California Three Strikes Law“After Third Strike many now walk.”

Is the statement contained in the December 2013 issue of the American Bar Association journal. This statement relates to the fact that California has now begun to release prisoners after reforming the California Three Strikes Law.

The California Three Strikes Law which was passed in 1994 was advertised as a way to keep violent repeat offenders off the streets. The California Three Strikes Law doubled prison time for a second felony if there was a prior serious or violent felony as defined by state law. However, to qualify for the life sentence called for in the law, the third felony did not have to be serious or violent. Because of this, California courts began sentencing defendants to life for crimes like petty theft and drug possession.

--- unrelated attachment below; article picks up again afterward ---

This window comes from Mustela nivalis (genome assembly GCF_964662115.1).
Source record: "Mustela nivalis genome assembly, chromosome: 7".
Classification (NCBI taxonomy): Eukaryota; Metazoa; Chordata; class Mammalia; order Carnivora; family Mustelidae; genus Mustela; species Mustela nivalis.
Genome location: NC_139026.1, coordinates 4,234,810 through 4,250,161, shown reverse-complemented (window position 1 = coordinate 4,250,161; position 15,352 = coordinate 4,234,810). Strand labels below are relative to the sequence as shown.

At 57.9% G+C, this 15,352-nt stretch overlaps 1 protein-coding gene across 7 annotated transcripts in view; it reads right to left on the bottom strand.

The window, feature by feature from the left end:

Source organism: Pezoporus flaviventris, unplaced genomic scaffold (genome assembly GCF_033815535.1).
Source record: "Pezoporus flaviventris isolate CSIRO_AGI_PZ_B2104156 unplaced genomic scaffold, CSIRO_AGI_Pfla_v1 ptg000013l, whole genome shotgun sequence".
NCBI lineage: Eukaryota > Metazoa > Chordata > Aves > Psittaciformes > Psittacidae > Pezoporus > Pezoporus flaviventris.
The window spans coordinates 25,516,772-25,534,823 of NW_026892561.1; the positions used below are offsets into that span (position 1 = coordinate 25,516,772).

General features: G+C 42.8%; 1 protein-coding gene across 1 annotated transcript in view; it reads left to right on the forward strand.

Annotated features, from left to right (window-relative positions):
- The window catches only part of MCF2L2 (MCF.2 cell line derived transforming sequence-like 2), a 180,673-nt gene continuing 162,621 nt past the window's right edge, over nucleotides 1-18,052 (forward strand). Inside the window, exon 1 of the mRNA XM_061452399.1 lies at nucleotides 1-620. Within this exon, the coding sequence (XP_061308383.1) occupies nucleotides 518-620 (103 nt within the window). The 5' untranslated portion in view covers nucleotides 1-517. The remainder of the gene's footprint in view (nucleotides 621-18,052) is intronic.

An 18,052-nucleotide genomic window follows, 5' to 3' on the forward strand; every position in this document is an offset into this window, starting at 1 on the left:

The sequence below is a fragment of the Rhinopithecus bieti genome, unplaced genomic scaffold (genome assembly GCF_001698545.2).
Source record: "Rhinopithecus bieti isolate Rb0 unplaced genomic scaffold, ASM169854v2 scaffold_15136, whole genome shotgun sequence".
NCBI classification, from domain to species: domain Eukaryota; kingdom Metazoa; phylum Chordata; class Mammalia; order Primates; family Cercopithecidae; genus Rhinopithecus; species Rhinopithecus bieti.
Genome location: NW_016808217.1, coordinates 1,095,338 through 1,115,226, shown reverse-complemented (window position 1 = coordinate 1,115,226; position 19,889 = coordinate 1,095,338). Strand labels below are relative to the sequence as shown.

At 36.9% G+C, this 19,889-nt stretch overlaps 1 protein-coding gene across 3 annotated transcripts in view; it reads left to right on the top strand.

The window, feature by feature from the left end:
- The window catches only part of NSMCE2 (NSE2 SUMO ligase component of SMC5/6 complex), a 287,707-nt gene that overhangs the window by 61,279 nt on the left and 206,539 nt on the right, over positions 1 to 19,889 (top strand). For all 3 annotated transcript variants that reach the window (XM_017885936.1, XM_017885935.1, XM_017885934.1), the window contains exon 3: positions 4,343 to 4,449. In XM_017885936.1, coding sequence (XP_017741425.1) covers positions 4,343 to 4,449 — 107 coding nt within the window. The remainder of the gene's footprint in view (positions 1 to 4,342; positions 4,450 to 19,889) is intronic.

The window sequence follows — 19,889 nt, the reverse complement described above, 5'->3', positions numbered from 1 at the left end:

Because of this law, second and third strikers made up roughly twenty-five percent of California’s prison population which caused a tremendous budget strain. Studies reflect that 3,000-3,500 of California’s current third-strikers under the California Three Strikes law are serving twenty-five years to life for non-serious felonies.

Accordingly, because of this, an overwhelming majority of Californians voted in 2012 for proposition 36, a new law that radically reformed the California Three Strikes Law. Under this new change to the California Three Strikes law, inmates who are already serving life sentences for non-violent, non-serious crimes can now file a post-conviction petition with the court asking for resentencing. Under the new law, inmates who have served up to nineteen years are eligible for resentencing which usually means release from prison.

If you, a family member or a client, are serving an extremely lengthy sentence because of the California Three Strikes Law and you want to look into getting the sentence reduced, contact NLPA at 11331 Grooms Road, Suite 1000, Cincinnati, Ohio 45242 or call our office at (513) 247-0082.

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